The permissions for packages can be scoped either to a user or an organization or to a repository.
Granular permissions for user/organization-scoped packages
Packages with granular permissions are scoped to a personal account or organization. You can change the access control and visibility of the package separately from a repository that is connected (or linked) to a package.
The following GitHub Packages registries support granular permissions.
- Container registry
Permissions for repository-scoped packages
A repository-scoped package inherits the permissions and visibility of the repository in which the package is published. You can find a package scoped to a repository by going to the main page of the repository and clicking the Packages link to the right of the page.
The following GitHub Packages registries only support repository-scoped permissions.
- Docker registry (
- npm registry
- Apache Maven registry
- Gradle registry
- NuGet registry
- RubyGems registry
For the Container registry, you can choose to allow packages to be scoped to a user or an organization, or linked to a repository. For information about migration to the Container registry, see "Migrating to the Container registry from the Docker registry."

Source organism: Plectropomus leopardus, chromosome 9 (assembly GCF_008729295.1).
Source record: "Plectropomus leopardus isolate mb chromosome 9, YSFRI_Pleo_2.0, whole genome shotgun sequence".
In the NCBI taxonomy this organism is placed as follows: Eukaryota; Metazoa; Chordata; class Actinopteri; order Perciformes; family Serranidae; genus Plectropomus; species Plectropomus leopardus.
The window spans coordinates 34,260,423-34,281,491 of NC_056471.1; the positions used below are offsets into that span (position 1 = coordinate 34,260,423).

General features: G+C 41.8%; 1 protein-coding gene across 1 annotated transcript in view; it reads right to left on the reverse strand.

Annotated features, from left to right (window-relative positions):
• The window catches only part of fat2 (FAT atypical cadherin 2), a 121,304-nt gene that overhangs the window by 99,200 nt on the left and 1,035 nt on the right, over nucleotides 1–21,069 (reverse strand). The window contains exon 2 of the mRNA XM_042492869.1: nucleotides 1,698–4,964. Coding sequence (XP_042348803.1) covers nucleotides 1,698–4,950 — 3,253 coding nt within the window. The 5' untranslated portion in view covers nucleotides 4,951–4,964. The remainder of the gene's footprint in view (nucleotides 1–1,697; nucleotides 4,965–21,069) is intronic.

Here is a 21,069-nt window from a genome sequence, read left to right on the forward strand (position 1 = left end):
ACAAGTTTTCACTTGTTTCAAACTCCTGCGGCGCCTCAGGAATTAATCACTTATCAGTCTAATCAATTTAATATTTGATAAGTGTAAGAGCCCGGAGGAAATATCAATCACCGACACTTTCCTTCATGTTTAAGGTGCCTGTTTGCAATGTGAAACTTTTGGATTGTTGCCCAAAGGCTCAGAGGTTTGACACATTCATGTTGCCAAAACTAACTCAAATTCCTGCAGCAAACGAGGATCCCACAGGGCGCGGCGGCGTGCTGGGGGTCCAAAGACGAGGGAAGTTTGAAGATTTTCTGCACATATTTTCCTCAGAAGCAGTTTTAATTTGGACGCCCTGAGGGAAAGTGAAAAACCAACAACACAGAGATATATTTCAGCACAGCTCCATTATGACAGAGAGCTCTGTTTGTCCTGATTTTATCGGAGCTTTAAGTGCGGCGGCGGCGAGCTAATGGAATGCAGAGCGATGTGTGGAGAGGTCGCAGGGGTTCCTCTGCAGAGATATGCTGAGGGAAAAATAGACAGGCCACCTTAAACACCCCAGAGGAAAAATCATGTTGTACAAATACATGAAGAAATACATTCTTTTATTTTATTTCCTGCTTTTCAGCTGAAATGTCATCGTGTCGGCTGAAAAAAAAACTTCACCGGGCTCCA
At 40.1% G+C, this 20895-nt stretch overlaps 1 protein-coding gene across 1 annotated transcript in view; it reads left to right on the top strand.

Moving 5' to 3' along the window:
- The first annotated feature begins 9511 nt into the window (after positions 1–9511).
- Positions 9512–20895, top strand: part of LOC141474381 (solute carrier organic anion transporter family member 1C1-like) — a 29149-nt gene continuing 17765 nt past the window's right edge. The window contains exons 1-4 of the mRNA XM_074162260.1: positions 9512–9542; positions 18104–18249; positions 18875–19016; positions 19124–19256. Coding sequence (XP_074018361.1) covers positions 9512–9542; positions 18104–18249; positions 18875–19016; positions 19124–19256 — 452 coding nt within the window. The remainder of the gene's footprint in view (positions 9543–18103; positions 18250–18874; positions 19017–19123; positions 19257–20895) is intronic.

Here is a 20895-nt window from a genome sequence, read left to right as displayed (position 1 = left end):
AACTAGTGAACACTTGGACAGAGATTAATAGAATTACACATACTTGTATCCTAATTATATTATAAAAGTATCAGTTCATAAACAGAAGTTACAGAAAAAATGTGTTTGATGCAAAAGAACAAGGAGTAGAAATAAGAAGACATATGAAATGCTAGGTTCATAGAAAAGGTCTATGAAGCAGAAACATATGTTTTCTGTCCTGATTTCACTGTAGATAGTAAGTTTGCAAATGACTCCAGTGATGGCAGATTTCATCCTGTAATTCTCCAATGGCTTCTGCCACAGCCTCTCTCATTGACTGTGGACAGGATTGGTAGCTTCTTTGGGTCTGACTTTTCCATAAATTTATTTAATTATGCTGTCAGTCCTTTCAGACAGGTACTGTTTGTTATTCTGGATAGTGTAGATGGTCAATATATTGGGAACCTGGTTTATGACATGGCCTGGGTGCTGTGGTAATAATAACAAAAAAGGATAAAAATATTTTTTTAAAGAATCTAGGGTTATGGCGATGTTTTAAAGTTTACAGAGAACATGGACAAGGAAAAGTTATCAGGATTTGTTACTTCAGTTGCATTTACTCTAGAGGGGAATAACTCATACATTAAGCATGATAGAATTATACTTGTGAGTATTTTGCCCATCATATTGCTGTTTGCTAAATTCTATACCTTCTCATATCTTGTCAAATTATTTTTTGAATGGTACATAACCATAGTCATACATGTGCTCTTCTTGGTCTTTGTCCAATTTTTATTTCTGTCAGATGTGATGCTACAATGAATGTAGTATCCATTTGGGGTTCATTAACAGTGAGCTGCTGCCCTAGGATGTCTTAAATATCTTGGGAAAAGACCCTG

Visibility and access permissions for packages
If a package belongs to a registry that supports granular permissions, anyone with admin permissions to the package can set the package to private or public. Public packages allow anonymous access and can be pulled without authentication or signing in via the CLI. For the list of registries that support granular permissions, see "About permissions for GitHub Packages."
Anyone with admin permissions to the package can also grant access permissions for the package that are separate from the permissions set at the organization and repository levels.
When you publish a package, you automatically get admin permissions to the package. If you publish a package to an organization, anyone with the
owner role in the organization also gets admin permissions to the package.
For packages scoped to a personal account, you can give any person an access role. For packages scoped to an organization, you can give any person or team in the organization an access role.
|Read||Can download package. |
Can read package metadata.
|Write||Can upload and download this package. |
Can read and write package metadata.
|Admin||Can upload, download, delete, and manage this package. |
Can read and write package metadata.
Can grant package permissions.
For more information, see "Configuring a package's access control and visibility."
About scopes and permissions for package registries
To use or manage a package hosted by a package registry, you must use a personal access token with the appropriate scope, and your personal account must have appropriate permissions.
- To download and install packages from a repository, your personal access token must have the
read:packagesscope, and your user account must have read permission.